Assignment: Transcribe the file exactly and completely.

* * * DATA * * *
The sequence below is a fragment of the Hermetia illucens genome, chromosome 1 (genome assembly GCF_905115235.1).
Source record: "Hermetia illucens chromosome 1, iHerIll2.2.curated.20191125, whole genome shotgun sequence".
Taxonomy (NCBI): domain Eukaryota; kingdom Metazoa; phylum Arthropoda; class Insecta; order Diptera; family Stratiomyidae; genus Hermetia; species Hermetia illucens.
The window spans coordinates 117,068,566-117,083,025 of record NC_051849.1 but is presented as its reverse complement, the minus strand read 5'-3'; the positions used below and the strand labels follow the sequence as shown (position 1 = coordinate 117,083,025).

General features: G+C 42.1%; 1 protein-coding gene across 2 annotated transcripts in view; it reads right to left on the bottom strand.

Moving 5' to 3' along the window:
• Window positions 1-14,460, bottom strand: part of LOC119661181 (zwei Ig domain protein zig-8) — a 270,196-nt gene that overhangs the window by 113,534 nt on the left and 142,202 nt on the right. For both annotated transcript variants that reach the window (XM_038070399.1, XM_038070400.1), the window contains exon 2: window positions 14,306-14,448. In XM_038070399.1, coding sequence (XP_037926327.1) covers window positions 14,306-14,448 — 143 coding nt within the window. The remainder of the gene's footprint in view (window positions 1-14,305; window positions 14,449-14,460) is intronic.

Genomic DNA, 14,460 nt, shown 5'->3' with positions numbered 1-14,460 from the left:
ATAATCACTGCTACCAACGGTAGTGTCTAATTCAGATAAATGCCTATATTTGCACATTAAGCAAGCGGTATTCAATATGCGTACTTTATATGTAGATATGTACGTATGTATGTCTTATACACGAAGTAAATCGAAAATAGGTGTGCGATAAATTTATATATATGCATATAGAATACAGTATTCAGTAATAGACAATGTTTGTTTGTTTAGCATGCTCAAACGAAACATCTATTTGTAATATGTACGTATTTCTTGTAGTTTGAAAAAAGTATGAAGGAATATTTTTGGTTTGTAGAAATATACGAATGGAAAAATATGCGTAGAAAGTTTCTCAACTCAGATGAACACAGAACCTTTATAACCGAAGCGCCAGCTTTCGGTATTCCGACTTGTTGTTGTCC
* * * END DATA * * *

The sequence below is a fragment of the Hermetia illucens genome, chromosome 1 (genome assembly GCF_905115235.1).
Source record: "Hermetia illucens chromosome 1, iHerIll2.2.curated.20191125, whole genome shotgun sequence".
Taxonomy (NCBI): domain Eukaryota; kingdom Metazoa; phylum Arthropoda; class Insecta; order Diptera; family Stratiomyidae; genus Hermetia; species Hermetia illucens.
The window spans coordinates 117,068,566-117,083,025 of record NC_051849.1 but is presented as its reverse complement, the minus strand read 5'-3'; the positions used below and the strand labels follow the sequence as shown (position 1 = coordinate 117,083,025).

General features: G+C 42.1%; 1 protein-coding gene across 2 annotated transcripts in view; it reads right to left on the bottom strand.

Moving 5' to 3' along the window:
• Window positions 1-14,460, bottom strand: part of LOC119661181 (zwei Ig domain protein zig-8) — a 270,196-nt gene that overhangs the window by 113,534 nt on the left and 142,202 nt on the right. For both annotated transcript variants that reach the window (XM_038070399.1, XM_038070400.1), the window contains exon 2: window positions 14,306-14,448. In XM_038070399.1, coding sequence (XP_037926327.1) covers window positions 14,306-14,448 — 143 coding nt within the window. The remainder of the gene's footprint in view (window positions 1-14,305; window positions 14,449-14,460) is intronic.

Genomic DNA, 14,460 nt, shown 5'->3' with positions numbered 1-14,460 from the left:
ATAATCACTGCTACCAACGGTAGTGTCTAATTCAGATAAATGCCTATATTTGCACATTAAGCAAGCGGTATTCAATATGCGTACTTTATATGTAGATATGTACGTATGTATGTCTTATACACGAAGTAAATCGAAAATAGGTGTGCGATAAATTTATATATATGCATATAGAATACAGTATTCAGTAATAGACAATGTTTGTTTGTTTAGCATGCTCAAACGAAACATCTATTTGTAATATGTACGTATTTCTTGTAGTTTGAAAAAAGTATGAAGGAATATTTTTGGTTTGTAGAAATATACGAATGGAAAAATATGCGTAGAAAGTTTCTCAACTCAGATGAACACAGAACCTTTATAACCGAAGCGCCAGCTTTCGGTATTCCGACTTGTTGTTGTCC